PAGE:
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Message from Rev. Carmen

Posted by St. Alban's Episcopal Church on February 17, 2021 at 2:45 PM

Yesterday was Ash Wednesday and in our online service, we heard some powerful words from the book of Isaiah. Isaiah was called by God to speak truth to the community of Israelites who had been living in exile in Babylon. They were going through a terrible ordeal, but they did not always handle it well. They had been thinking that if they were more pious, more strict in their fasting, and more frequent in their prayers, that God would have mercy on them and save them from their troubles. And then they began to complain that God abandoned them, that God didn’t appreciate or was not even aware of their fasting. They believed they were doing all the right things and that it was God who had not been faithful. They were genuinely confused.

 

“Why do we fast, but you do not see? Why humble ourselves but you do not notice?” they asked of God.

 

And God had a response for them. Oh, did God have a response for them! Because apparently while they were so focused on their personal piety of fasting, they had been neglecting their obligations to each other. People around them were starving. People were homeless. People were oppressed. And God let them know. Through Isaiah, God told them that their fasting meant nothing if they were not also loving and caring for their neighbors. God, via the prophet, says:

 

“Is this not the fast I choose: to loose the bonds of injustice, to let the oppressed go free, is it not to share your bread with the hungry, and bring the homeless poor into your house; when you see the naked, to cover them and not to hide your self from your own kin.”

 

The people allowed their desire to appear pious to get in the way of their ability to actually be pious through ministering to those who were in need.

 

I think this is such an important thing to remember as we Christians begin our holy season of Lent. We believe that Lent is a time for piety, but not for the sake of brownie points from God or anyone else. As we make our journey toward the cross of Christ, we must remember that it is our love and care for others that pleases God the most. And we should keep this understanding of piety in mind as we consider our Lenten disciplines.

 

Over the years, I’ve heard so many different kinds of Lenten disciplines. Fasting is, of course, an ancient spiritual practice. Like the Israelites of yore, lots of Christians today choose to fast from something as a Lenten discipline: Sugar … Booze … Meat … Caffeine … Chocolate … Television … Facebook … Fossil Fuels … and more. I have given up some of these things myself in years past and found the self-denial to be a spiritually meaningful experience. Our cravings can help us remember to fill our emptiness with God.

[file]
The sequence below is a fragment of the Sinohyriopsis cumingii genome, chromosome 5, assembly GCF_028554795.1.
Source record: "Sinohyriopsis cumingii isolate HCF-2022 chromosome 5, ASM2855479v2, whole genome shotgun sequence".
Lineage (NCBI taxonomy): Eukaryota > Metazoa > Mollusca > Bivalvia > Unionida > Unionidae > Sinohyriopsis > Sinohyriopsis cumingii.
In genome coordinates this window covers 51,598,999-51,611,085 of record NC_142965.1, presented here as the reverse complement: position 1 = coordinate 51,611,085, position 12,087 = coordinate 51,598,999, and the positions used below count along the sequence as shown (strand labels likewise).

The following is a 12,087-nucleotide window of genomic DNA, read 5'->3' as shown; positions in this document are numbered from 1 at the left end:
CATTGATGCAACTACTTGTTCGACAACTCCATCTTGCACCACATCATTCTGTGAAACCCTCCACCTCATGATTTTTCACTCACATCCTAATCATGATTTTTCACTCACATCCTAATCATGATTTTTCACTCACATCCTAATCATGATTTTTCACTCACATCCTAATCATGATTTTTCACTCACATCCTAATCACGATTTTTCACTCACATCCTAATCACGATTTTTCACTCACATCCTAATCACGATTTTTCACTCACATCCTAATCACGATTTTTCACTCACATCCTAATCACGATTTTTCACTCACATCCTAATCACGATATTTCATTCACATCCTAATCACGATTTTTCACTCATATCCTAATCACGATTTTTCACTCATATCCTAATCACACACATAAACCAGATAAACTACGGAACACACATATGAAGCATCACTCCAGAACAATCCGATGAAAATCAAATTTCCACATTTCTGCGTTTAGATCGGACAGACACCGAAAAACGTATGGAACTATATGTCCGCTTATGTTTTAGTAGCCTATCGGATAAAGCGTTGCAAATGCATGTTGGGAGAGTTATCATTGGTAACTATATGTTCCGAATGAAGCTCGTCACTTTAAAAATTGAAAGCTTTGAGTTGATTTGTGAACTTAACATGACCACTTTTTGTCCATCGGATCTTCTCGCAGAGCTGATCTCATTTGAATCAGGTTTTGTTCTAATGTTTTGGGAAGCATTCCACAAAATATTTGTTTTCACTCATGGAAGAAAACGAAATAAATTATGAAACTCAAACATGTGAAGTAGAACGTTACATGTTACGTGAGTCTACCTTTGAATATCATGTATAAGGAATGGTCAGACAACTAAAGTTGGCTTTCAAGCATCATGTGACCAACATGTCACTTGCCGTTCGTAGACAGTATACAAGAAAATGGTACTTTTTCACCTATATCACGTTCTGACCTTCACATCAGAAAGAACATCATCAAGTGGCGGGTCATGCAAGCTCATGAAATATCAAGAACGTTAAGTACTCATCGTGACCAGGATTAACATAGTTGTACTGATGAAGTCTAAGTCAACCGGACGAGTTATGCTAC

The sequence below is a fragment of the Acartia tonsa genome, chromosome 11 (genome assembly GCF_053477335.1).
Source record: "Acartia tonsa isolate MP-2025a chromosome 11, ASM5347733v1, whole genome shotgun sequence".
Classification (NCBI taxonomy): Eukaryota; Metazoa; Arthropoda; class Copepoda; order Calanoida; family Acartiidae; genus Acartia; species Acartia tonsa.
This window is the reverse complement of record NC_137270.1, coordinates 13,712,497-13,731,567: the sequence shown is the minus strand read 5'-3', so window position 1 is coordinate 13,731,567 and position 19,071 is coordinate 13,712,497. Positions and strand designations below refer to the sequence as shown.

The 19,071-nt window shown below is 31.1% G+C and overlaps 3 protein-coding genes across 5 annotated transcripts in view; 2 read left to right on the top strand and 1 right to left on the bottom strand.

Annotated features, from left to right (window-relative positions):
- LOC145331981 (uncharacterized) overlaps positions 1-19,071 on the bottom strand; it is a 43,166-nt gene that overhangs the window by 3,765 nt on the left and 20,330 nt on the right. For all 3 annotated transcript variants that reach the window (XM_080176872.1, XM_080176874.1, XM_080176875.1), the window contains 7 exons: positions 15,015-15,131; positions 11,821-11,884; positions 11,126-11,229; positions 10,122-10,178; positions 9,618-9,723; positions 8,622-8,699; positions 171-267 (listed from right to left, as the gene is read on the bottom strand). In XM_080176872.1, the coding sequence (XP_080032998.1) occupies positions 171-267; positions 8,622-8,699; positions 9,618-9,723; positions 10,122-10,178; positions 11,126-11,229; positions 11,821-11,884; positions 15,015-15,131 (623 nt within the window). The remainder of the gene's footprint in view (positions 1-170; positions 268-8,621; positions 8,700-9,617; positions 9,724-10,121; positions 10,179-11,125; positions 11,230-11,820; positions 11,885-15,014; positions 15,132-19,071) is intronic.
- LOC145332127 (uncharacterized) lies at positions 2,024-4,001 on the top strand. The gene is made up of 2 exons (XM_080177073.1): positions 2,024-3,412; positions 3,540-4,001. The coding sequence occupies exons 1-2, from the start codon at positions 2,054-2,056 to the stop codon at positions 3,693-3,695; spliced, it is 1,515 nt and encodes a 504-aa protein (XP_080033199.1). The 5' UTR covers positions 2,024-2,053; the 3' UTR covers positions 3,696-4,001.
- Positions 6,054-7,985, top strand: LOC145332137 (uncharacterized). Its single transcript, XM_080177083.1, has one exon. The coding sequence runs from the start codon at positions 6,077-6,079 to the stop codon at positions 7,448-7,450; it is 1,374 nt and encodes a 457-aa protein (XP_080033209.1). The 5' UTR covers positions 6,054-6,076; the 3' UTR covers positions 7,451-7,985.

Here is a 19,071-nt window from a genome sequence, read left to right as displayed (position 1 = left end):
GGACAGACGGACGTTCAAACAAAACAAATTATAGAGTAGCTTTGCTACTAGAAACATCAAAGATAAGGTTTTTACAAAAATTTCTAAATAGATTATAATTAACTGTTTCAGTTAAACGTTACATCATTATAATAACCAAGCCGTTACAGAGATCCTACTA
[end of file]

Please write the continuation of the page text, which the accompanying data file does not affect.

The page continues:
And of course, some Christians take on a new discipline rather than fast during Lent: Daily morning prayer … Centering prayer … Reconciliation of a Penitent (Confession) … Journaling … Meditation … Regular worship attendance … Bible study … Volunteering for an Outreach ministry … Going on a spiritual retreat … Eating meals together as a family … Regular exercise … Walking a labyrinth, and more. I had a roommate in college who decided to take on flossing her teeth every single day. There are so many options!

 

Any of these disciplines, and plenty of others too, are wonderful ways to observe the season of Lent. My counsel is that you give some thought to how your observance of Lent might contribute ever so slightly to repairing our broken world. We talk of observing a Lenten discipline in this season. And the root of the word discipline is disciple. Our Lenten disciplines should be all about trying to grow as disciples of our Savior Jesus Christ. And disciples of Jesus Christ are called to help repair this broken world. As Isaiah said,

 

If you remove the yoke from among you, if you offer your food to the hungry and satisfy the needs of the afflicted, then your light shall rise in the darkness and your gloom be like the noonday. The Lord will guide you continually you shall be called the repairer of the breach.

 

We’ve got roughly 40 days of Lent ahead of us. How will you prepare for Holy Week and Easter?

In our newsletter this week, we have included a few opportunities you might consider. What discipline will you observe, and how might it help loose the bonds of injustice? How will your Lenten discipline continue to mold you into a disciple of Jesus Christ? What will you do in the coming weeks to help repair the breach?

 

Yours in Christ,

Carmen

 

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